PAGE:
What Is Collaborative Divorce
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What Is Collaborative Divorce






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  • Key issues, which specialists involved.
  • Key issues, which specialists involved.
  • CPA - Certified Professional Accountant; CFP - Certified Financial Planner; CDFA - Certified Divorce Financial Analyst.
  • CPA - Certified Professional Accountant; CFP - Certified Financial Planner; CDFA - Certified Divorce Financial Analyst.

What Is Collaborative Divorce What Is Collaborative Divorce Presentation Transcript

  • What Is Collaborative Divorce?
  • Divorce in Nebraska
    • 6,084 divorces in 2009 in Nebraska.
    • 45% of cases were people in their 30s.
    • One in four divorces terminated marriages of 3 years or less.
    • Half were married fewer than 7 years.
    • 51% involved couples with children. (5,790 children affected by divorce.)
    • – Source: Nebraska Health and Human Services VitalStats Report 2009 [issued Oct. 2010]
  • What Is Collaborative Divorce?
    • Each spouse in the divorce is represented by their own attorney, but both parties agree to focus their efforts on reaching an amicable settlement.
    • Goal is a “Win/Win” outcome, not “Winner” and “Loser”
  • Collaborative Agreement
    • Parties agree to:
    • Negotiate a mutually acceptable agreement without going to court.
    • Start over completely (new attorneys) if either party decides to go to court.
    • Communicate openly and share information in good faith, with total transparency.
    • Work together to create shared solutions.
  • Collaborative Divorce vs. Litigation vs. Mediation
    • Collaborative: Team approach; each party has an attorney, but focus is on reaching a settlement together.
    • Litigation: Adversarial process with two attorneys. Unresolved issues decided by judge.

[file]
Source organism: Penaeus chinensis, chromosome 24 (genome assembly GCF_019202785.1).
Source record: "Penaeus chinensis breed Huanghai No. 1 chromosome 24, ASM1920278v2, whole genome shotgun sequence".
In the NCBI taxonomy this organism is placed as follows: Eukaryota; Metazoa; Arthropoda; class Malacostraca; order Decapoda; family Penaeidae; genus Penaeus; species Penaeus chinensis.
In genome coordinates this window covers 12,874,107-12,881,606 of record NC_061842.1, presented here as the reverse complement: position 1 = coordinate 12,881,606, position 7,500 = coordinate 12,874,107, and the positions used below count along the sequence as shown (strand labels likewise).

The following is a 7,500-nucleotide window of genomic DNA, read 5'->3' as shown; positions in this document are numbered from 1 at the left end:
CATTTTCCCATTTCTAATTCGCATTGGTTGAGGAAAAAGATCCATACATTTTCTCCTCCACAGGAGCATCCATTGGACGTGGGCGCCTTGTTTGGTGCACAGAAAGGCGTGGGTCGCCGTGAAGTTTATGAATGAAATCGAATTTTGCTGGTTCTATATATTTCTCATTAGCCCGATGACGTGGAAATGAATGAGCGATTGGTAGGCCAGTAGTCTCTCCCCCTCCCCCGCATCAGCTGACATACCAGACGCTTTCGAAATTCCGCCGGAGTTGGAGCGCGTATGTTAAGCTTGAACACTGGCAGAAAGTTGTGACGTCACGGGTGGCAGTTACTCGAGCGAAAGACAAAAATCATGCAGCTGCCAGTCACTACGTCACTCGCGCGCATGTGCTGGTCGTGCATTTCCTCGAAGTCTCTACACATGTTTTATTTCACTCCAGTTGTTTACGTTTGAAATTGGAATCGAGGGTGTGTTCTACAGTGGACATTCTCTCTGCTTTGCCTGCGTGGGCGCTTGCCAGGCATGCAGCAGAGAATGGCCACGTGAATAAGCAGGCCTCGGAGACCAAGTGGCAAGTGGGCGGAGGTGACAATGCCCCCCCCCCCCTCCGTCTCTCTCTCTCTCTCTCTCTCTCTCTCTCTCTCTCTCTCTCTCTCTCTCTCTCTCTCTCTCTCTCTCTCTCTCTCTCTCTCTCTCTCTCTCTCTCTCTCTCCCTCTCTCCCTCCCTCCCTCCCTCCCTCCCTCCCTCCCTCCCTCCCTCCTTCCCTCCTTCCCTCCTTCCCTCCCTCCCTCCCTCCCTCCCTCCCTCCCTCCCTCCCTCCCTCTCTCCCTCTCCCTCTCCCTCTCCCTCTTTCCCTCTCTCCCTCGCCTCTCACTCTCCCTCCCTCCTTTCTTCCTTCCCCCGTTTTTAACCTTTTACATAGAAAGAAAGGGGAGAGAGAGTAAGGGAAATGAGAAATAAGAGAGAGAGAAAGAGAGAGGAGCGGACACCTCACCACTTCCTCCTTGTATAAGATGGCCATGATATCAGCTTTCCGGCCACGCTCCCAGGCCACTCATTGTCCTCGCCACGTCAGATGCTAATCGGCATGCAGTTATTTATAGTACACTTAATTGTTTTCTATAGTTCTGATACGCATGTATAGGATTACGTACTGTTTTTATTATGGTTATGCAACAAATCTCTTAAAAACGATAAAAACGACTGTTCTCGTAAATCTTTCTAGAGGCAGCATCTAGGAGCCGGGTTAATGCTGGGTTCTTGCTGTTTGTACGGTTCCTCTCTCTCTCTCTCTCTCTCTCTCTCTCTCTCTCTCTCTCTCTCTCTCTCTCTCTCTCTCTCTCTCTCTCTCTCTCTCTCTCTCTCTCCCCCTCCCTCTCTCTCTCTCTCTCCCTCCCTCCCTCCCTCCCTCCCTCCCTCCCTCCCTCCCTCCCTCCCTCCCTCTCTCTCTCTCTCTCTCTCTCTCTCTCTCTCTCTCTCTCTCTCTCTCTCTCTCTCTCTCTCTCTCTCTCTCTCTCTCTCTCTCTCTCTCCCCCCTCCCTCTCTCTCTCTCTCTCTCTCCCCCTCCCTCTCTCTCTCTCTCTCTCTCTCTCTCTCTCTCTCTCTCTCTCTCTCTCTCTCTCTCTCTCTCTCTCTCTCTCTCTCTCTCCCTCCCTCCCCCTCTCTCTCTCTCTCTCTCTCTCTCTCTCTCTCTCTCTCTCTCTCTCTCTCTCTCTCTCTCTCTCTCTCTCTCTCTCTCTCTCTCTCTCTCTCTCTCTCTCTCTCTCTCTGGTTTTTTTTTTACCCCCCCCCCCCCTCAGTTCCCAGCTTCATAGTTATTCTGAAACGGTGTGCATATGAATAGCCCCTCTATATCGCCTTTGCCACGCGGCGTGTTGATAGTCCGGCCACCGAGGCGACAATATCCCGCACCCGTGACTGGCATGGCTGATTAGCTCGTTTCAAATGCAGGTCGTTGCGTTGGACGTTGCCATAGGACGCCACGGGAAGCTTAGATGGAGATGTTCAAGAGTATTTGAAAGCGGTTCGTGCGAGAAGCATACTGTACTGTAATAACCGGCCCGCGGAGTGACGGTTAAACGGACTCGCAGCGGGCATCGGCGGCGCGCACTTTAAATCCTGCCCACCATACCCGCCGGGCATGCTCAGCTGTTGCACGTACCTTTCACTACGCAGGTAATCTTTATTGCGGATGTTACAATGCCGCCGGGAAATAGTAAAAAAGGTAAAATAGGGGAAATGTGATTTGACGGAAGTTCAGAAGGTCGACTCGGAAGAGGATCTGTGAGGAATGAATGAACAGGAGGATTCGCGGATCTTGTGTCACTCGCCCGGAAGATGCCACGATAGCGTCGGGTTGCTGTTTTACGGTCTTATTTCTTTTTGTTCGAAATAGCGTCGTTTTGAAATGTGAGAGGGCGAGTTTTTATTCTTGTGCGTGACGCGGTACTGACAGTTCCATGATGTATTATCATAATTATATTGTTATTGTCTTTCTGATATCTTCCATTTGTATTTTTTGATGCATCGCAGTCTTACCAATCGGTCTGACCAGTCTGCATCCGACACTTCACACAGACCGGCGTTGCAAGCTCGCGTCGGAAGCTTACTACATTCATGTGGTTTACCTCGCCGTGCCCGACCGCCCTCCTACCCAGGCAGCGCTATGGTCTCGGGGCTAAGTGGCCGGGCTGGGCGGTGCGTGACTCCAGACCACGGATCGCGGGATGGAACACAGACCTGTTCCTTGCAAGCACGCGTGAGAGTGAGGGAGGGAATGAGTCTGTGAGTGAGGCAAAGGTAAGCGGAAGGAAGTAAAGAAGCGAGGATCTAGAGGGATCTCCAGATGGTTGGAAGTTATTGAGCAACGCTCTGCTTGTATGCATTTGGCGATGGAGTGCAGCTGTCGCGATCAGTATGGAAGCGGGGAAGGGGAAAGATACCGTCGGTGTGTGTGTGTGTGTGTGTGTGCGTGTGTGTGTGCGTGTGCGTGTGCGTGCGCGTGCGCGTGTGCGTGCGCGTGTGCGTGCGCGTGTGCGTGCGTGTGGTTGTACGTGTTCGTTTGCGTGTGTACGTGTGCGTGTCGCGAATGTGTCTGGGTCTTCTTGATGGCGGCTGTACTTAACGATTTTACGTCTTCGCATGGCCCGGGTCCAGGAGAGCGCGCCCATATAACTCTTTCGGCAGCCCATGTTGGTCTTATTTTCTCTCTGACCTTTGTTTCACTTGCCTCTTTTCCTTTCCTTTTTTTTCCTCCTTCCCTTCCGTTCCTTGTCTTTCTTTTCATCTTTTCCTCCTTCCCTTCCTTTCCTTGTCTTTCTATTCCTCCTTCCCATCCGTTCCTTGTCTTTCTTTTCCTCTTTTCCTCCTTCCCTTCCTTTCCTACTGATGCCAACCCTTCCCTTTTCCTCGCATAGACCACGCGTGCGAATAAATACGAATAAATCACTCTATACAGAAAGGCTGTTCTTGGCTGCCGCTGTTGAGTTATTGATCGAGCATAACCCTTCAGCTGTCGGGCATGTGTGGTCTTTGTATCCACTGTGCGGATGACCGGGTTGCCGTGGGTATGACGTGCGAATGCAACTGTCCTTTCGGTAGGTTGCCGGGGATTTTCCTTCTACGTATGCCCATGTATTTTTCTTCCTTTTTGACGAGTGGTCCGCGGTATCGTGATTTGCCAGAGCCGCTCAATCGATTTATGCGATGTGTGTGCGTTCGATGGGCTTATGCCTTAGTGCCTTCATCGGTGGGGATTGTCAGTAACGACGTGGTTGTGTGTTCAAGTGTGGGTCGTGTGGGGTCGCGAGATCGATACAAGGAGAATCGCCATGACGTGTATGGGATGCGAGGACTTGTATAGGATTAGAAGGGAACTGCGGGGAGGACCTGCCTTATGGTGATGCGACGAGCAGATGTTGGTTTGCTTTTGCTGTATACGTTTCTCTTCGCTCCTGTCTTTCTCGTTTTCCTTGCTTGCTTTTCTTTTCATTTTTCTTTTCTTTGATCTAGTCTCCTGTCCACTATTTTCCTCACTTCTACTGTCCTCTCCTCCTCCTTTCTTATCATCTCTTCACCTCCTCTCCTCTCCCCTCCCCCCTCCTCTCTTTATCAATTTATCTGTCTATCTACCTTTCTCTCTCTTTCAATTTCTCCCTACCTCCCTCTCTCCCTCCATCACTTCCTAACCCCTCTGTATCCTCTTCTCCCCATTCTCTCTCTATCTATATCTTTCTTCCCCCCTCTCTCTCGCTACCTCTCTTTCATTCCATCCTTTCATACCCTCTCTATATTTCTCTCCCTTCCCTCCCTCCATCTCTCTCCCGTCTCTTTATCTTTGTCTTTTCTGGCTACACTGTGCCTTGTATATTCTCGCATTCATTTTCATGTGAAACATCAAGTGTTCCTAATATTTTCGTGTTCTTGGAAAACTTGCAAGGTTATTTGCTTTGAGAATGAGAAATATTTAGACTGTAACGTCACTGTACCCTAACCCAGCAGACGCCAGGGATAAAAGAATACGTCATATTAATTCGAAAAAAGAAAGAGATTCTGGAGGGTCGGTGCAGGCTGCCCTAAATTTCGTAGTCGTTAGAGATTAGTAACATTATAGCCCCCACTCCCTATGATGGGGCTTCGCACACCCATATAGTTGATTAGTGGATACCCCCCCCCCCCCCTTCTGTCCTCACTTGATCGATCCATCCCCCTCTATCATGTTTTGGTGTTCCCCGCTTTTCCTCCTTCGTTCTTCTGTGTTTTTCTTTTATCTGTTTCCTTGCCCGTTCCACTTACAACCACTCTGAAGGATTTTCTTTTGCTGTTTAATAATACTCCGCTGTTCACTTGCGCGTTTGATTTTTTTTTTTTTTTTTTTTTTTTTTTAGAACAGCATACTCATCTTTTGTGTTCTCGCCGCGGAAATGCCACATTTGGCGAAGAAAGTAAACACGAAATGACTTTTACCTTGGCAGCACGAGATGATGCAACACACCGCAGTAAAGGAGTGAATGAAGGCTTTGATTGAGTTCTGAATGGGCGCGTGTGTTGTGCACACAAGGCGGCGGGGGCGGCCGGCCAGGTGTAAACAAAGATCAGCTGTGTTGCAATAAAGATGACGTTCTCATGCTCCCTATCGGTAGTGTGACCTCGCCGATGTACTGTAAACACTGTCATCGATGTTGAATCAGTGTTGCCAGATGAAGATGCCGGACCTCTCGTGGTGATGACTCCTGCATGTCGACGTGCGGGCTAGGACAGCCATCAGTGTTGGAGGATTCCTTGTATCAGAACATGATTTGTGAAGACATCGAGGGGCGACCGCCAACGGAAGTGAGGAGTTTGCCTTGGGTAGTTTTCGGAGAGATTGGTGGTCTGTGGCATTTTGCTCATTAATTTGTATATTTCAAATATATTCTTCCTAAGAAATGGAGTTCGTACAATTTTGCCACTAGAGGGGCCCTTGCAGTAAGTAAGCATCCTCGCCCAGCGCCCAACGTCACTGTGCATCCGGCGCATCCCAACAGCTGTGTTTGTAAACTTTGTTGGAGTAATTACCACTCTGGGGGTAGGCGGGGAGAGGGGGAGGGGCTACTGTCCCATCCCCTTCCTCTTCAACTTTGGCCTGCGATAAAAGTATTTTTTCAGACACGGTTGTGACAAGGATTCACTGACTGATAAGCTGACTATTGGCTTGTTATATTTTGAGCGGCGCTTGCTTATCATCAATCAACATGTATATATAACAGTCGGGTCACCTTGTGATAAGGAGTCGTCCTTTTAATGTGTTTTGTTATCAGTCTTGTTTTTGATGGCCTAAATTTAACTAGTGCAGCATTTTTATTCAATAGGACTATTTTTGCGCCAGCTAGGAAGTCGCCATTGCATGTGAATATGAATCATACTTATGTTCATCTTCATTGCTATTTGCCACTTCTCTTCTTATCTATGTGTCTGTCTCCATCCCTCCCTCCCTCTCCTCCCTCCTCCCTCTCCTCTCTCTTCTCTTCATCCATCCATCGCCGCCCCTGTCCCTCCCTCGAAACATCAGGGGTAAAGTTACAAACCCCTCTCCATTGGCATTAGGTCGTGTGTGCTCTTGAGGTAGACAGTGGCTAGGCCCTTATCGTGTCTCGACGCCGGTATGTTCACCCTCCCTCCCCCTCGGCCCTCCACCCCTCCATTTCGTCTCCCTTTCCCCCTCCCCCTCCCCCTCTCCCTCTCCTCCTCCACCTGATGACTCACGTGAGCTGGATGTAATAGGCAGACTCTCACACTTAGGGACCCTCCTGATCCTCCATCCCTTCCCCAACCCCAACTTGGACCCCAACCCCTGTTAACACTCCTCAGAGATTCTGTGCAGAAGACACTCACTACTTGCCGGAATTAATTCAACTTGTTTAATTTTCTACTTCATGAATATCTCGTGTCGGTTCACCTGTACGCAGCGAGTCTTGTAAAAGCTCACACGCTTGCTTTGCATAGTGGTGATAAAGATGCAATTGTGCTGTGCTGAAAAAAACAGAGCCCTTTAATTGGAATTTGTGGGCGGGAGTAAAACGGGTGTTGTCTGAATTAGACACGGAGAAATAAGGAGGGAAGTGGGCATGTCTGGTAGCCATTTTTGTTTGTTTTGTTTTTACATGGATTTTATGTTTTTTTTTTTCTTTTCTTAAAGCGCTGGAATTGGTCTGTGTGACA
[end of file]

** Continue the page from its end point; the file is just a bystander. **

• Mediation: Cooperative -- one mediator works with both parties. Mediator may be attorney, therapist, or layperson.
  • The Collaborative Team
  • Role of the Attorney
    • Each party has a lawyer trained in the collaborative process. Guides client through legal issues.
    • Files the court-related paperwork (mostly at the end, when settlement reached).
  • Role of the Divorce Coach
    • Each party has a divorce coach.
    • Coach is a mental health therapist (generally a counselor, social worker, or marriage and family therapist)
    • Helps sort through emotional issues and get parties “unstuck” when problems arise.
  • Role of the Financial Specialist
    • Couples share one financial specialist. Typically a CPA, Certified Financial Planner, or Certified Divorce Financial Analyst.
    • Neutral party.
    • Assesses financial issues (assets, debts, cash flow) and advises the couple on property settlements and tax implications.
  • Role of the Child Specialist
    • Couples share one child specialist.
    • Mental health specialist with expertise in child development.
    • Neutral party — does not decide. Advises and guides both parties.
    • Meets with children and parents separately. Helps develop custody arrangements / parenting plan.
  • Costs & Timelines
    • Costs: Even with team, often costs less than litigation with agreement between the parties. (Fewer filing fees; no discovery, witness fees, subpoenas, court reporter fees, etc.) Can cost more than mediated divorces.
    • Timelines: Parties and collaborative team decide time frame, not judges.
  • How to Get Started/ Find Out More Information
    • “ Second Saturday” – held on second Saturday of each month
    • Website for Nebraska Academy of Collaborative Professionals: www.collaborativepracticene.org
    • Phone: (402) 991-3424